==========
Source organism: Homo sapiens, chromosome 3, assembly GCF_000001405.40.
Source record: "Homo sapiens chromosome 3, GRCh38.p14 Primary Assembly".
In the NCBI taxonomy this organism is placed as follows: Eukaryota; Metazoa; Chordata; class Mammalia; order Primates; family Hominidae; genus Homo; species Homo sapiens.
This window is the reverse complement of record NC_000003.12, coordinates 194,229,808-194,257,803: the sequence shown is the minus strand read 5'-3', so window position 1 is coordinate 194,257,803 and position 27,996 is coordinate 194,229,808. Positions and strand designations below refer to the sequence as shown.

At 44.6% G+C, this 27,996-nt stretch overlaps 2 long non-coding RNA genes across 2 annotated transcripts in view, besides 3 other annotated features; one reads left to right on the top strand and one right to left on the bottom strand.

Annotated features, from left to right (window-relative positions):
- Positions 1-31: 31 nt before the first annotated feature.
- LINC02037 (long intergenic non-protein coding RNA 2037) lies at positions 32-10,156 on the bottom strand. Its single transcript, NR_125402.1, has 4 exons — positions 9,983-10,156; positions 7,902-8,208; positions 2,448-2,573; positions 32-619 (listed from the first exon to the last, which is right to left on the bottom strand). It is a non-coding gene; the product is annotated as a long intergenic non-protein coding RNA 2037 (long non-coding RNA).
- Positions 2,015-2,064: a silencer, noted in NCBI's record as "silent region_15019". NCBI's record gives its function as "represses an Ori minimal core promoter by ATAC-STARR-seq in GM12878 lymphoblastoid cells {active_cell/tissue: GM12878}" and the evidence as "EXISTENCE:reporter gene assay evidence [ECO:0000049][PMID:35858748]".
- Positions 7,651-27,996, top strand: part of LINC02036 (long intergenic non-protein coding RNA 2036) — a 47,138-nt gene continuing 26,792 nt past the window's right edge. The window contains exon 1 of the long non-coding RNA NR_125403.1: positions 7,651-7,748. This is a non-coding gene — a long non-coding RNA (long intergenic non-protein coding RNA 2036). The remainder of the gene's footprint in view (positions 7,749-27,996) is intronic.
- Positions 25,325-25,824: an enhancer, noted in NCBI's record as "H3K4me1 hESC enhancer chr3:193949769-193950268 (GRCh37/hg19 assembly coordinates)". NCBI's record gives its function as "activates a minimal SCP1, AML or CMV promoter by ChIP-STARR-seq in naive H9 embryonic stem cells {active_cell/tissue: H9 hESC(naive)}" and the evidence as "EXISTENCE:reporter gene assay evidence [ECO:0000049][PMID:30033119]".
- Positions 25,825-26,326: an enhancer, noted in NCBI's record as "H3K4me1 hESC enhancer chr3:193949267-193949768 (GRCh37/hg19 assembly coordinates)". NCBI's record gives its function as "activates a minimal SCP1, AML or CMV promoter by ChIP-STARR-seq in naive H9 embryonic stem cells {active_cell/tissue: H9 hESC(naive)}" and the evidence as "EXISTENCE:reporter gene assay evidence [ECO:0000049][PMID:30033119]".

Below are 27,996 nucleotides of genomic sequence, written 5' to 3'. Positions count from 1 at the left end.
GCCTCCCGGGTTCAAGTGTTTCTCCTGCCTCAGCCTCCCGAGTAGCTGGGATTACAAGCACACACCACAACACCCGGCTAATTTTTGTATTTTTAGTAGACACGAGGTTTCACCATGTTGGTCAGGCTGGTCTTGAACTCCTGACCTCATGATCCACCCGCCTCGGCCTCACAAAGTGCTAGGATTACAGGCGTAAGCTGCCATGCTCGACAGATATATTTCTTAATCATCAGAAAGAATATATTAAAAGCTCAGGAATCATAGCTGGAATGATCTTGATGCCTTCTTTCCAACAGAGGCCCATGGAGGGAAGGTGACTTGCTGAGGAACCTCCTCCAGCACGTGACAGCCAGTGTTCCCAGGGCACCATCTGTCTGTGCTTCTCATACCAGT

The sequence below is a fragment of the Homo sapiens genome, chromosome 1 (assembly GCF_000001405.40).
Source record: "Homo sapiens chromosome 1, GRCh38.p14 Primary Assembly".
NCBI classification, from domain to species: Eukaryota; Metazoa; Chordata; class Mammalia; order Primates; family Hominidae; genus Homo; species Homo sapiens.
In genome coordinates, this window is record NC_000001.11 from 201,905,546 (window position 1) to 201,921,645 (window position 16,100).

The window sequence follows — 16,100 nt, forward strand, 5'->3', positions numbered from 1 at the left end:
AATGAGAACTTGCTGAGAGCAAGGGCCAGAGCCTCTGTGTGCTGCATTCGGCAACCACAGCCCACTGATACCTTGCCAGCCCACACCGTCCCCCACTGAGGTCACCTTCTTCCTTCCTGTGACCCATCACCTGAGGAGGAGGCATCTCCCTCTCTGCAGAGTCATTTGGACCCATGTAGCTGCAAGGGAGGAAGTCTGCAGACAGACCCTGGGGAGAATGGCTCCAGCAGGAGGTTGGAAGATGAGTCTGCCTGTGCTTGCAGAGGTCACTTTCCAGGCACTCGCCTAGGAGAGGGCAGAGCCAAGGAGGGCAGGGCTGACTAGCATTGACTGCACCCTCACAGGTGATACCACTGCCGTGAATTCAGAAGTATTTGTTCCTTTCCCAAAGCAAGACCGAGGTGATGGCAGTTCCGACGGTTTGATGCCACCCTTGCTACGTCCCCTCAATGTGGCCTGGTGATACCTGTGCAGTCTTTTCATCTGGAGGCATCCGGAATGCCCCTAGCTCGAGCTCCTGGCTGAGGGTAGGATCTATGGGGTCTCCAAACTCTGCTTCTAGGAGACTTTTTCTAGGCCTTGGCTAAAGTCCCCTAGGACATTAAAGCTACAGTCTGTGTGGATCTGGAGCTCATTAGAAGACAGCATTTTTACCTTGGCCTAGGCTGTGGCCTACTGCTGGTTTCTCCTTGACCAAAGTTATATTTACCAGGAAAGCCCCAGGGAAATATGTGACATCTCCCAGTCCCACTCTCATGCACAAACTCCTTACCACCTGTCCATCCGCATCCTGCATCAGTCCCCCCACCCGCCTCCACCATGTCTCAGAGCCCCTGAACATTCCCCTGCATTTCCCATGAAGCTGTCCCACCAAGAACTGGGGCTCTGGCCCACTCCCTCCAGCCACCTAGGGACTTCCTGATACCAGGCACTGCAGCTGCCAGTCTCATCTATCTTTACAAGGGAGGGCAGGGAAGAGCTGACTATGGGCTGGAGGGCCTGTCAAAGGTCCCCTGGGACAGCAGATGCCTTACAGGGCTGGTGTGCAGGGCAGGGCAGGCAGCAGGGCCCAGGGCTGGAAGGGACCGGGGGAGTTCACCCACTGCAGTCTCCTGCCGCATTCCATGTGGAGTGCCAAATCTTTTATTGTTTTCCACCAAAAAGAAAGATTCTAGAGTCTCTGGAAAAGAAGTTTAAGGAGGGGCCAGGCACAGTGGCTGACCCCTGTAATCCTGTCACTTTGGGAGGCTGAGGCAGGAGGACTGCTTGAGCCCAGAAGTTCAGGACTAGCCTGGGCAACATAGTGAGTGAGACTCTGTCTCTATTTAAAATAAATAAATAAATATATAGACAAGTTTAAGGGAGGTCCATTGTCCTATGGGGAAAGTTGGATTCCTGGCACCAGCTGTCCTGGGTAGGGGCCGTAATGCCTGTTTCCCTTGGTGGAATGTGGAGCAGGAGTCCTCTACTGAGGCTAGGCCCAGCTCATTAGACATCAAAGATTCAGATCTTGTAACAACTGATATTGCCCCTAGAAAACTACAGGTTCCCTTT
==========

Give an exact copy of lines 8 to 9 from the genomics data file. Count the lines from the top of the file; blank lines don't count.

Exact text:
- LINC02037 (long intergenic non-protein coding RNA 2037) lies at positions 32-10,156 on the bottom strand. Its single transcript, NR_125402.1, has 4 exons — positions 9,983-10,156; positions 7,902-8,208; positions 2,448-2,573; positions 32-619 (listed from the first exon to the last, which is right to left on the bottom strand). It is a non-coding gene; the product is annotated as a long intergenic non-protein coding RNA 2037 (long non-coding RNA).
- Positions 2,015-2,064: a silencer, noted in NCBI's record as "silent region_15019". NCBI's record gives its function as "represses an Ori minimal core promoter by ATAC-STARR-seq in GM12878 lymphoblastoid cells {active_cell/tissue: GM12878}" and the evidence as "EXISTENCE:reporter gene assay evidence [ECO:0000049][PMID:35858748]".